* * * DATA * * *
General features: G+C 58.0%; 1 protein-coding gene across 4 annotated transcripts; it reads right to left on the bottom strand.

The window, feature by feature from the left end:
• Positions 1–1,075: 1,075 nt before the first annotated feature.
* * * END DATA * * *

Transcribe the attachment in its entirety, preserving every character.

General features: G+C 58.0%; 1 protein-coding gene across 4 annotated transcripts; it reads right to left on the bottom strand.

The window, feature by feature from the left end:
• Positions 1–1,075: 1,075 nt before the first annotated feature.